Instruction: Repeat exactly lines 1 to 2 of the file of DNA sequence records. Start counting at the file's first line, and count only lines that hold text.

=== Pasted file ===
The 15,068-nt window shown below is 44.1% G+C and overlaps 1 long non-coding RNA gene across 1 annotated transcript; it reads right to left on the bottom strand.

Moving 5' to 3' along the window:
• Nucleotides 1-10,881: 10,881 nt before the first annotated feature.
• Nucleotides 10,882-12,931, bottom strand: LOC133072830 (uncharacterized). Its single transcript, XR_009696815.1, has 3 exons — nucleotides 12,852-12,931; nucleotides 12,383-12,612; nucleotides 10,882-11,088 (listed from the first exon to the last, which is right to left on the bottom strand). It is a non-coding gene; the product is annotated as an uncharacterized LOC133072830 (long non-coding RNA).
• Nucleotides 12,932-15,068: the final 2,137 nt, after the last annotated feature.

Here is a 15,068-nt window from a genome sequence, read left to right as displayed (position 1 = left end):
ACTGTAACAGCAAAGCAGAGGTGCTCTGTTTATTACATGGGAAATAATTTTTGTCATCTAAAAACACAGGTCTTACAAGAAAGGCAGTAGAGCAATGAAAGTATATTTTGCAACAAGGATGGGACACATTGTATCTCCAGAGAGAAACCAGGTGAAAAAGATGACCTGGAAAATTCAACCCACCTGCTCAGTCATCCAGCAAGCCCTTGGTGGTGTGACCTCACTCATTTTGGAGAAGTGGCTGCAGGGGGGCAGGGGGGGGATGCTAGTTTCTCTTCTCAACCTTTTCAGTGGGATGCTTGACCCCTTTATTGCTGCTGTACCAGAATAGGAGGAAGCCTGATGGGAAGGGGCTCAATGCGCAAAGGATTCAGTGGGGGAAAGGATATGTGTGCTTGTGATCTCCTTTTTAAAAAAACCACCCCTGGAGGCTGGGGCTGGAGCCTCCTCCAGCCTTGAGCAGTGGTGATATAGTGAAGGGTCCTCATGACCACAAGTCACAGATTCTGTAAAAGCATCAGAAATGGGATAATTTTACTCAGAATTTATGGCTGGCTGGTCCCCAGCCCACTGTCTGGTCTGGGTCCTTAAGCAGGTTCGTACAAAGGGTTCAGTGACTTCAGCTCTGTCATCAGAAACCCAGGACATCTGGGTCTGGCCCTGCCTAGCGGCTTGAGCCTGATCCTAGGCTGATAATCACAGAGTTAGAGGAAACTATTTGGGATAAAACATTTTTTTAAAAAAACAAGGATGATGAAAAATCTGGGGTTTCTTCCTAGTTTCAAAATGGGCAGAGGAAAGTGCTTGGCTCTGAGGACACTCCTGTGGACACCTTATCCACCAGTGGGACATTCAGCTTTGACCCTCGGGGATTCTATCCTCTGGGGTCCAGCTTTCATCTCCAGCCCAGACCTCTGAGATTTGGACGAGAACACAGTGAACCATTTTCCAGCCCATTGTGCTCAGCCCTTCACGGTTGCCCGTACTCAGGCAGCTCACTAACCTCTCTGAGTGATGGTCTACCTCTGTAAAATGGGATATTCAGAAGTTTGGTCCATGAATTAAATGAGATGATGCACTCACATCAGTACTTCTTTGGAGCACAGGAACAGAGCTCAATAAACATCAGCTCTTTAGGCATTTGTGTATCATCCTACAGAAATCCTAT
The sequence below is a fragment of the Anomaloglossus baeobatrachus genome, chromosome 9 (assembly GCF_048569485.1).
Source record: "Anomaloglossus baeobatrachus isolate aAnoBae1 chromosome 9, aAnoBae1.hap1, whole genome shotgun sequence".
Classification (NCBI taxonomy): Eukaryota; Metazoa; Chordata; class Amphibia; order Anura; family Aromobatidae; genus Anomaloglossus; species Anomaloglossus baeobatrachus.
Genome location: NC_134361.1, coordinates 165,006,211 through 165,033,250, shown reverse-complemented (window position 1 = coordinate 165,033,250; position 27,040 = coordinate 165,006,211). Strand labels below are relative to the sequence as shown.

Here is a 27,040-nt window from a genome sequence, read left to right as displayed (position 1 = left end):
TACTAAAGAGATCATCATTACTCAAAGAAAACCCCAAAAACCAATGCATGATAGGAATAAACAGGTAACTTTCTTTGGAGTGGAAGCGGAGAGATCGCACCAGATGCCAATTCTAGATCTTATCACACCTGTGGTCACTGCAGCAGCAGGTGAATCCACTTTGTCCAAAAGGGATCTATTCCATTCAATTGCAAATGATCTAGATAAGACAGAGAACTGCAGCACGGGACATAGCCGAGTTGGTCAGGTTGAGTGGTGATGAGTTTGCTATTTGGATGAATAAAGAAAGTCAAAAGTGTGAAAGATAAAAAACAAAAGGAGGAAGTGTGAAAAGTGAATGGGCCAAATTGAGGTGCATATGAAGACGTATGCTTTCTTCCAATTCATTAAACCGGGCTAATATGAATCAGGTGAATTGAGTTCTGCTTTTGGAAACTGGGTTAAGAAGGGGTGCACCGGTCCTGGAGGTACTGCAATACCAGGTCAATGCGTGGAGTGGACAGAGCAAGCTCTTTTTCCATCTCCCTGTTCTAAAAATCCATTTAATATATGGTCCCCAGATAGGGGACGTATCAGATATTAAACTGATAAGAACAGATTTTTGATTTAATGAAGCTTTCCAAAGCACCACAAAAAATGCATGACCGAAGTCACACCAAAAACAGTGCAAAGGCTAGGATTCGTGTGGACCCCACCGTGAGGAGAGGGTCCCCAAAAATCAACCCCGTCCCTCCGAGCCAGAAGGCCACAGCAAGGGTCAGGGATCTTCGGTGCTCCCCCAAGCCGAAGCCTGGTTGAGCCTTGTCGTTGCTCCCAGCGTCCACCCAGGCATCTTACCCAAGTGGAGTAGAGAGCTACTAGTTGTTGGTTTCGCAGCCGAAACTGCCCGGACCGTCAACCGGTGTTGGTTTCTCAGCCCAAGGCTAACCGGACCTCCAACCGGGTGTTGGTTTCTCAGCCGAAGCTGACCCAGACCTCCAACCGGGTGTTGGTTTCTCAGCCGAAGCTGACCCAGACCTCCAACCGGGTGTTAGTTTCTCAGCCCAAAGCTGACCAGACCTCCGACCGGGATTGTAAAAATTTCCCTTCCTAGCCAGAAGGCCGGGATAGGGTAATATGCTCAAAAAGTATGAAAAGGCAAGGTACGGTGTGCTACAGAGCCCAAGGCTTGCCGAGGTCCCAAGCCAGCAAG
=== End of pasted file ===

The 15,068-nt window shown below is 44.1% G+C and overlaps 1 long non-coding RNA gene across 1 annotated transcript; it reads right to left on the bottom strand.

Moving 5' to 3' along the window: